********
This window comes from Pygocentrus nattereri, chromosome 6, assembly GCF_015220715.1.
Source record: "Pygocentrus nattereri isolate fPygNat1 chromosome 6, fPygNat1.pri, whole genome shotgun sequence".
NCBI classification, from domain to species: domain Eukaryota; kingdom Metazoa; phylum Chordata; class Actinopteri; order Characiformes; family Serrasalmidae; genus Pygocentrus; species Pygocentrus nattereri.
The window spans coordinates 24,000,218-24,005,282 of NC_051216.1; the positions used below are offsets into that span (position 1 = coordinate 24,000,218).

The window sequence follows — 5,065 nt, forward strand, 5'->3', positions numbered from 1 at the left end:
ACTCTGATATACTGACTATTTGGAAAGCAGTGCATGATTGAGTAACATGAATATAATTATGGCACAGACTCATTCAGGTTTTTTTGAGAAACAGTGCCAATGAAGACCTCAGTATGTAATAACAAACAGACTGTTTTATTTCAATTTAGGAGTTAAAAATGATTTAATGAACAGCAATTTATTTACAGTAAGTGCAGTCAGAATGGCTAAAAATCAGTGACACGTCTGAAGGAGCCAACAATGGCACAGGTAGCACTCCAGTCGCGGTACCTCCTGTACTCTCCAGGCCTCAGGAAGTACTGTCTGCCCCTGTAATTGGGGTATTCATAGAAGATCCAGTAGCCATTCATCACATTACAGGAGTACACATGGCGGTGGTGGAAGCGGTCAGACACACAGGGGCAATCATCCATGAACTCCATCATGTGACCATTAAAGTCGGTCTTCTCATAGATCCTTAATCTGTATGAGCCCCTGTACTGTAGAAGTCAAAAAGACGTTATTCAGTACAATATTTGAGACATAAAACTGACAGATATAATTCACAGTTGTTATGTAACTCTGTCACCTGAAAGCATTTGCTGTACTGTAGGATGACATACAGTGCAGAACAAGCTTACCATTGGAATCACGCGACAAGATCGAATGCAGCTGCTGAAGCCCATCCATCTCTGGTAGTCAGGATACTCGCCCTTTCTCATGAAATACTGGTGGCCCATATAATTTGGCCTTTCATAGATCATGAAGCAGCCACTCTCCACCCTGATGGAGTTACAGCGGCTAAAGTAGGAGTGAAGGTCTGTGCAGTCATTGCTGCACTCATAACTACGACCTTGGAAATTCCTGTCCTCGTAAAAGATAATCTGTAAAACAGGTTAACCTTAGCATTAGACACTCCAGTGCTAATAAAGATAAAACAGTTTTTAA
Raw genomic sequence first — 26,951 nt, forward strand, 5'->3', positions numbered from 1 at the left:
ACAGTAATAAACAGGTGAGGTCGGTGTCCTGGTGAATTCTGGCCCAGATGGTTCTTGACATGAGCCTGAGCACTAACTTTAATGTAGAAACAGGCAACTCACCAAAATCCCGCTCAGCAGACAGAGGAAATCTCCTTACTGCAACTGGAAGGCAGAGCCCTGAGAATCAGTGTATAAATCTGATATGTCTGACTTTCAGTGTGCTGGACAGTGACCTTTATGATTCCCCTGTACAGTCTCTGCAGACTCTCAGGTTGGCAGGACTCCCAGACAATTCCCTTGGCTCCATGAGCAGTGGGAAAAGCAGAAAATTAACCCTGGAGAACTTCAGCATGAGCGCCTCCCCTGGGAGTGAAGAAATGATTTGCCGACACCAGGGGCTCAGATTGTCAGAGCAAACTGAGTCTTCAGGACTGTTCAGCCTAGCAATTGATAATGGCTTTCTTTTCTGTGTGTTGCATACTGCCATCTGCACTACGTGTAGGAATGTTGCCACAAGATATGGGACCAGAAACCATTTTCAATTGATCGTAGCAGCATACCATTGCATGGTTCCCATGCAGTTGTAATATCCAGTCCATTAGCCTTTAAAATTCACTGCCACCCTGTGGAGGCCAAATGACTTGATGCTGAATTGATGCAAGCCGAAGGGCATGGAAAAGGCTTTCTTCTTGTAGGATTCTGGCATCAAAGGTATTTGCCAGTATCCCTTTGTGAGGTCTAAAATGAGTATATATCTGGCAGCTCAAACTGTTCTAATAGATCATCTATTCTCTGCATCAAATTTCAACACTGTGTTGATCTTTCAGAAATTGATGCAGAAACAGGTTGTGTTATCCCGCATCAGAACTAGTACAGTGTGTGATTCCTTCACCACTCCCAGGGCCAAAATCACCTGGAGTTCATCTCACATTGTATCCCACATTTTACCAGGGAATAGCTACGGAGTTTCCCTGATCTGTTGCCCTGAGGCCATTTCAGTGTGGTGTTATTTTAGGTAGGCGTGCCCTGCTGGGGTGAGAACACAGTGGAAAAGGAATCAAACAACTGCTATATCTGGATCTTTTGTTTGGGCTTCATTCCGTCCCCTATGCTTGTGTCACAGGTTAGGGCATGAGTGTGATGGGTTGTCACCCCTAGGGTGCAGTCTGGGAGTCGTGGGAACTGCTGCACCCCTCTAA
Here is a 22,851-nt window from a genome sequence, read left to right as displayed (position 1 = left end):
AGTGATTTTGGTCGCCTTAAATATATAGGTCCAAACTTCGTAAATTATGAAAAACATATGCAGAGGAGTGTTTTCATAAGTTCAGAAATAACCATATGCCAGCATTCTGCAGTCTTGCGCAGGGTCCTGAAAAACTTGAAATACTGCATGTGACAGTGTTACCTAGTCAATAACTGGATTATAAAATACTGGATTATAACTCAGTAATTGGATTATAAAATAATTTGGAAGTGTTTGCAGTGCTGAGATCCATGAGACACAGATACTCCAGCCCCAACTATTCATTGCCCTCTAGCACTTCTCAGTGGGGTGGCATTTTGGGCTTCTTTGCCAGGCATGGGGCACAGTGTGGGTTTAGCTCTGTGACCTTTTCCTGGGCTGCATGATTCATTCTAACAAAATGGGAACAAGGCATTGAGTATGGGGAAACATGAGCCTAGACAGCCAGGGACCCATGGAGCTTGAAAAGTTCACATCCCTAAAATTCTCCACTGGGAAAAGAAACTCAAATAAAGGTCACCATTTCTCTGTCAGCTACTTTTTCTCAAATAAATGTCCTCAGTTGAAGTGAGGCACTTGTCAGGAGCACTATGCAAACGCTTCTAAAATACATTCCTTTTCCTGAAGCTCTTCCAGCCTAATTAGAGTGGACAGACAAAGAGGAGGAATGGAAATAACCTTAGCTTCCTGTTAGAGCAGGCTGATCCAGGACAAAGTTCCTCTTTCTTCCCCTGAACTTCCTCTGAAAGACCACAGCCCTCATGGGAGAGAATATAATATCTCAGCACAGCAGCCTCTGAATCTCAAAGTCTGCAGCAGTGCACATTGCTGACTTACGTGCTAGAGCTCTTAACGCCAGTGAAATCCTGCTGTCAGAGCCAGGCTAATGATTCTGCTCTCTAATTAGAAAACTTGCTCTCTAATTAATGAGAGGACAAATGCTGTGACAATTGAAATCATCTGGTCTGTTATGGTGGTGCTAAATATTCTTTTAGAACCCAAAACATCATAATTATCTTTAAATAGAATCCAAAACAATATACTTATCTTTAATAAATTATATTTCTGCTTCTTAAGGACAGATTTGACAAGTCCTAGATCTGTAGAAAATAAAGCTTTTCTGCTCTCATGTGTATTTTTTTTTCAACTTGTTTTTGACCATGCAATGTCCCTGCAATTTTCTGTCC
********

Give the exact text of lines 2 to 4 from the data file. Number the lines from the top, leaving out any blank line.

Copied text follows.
Source record: "Pygocentrus nattereri isolate fPygNat1 chromosome 6, fPygNat1.pri, whole genome shotgun sequence".
NCBI classification, from domain to species: domain Eukaryota; kingdom Metazoa; phylum Chordata; class Actinopteri; order Characiformes; family Serrasalmidae; genus Pygocentrus; species Pygocentrus nattereri.
The window spans coordinates 24,000,218-24,005,282 of NC_051216.1; the positions used below are offsets into that span (position 1 = coordinate 24,000,218).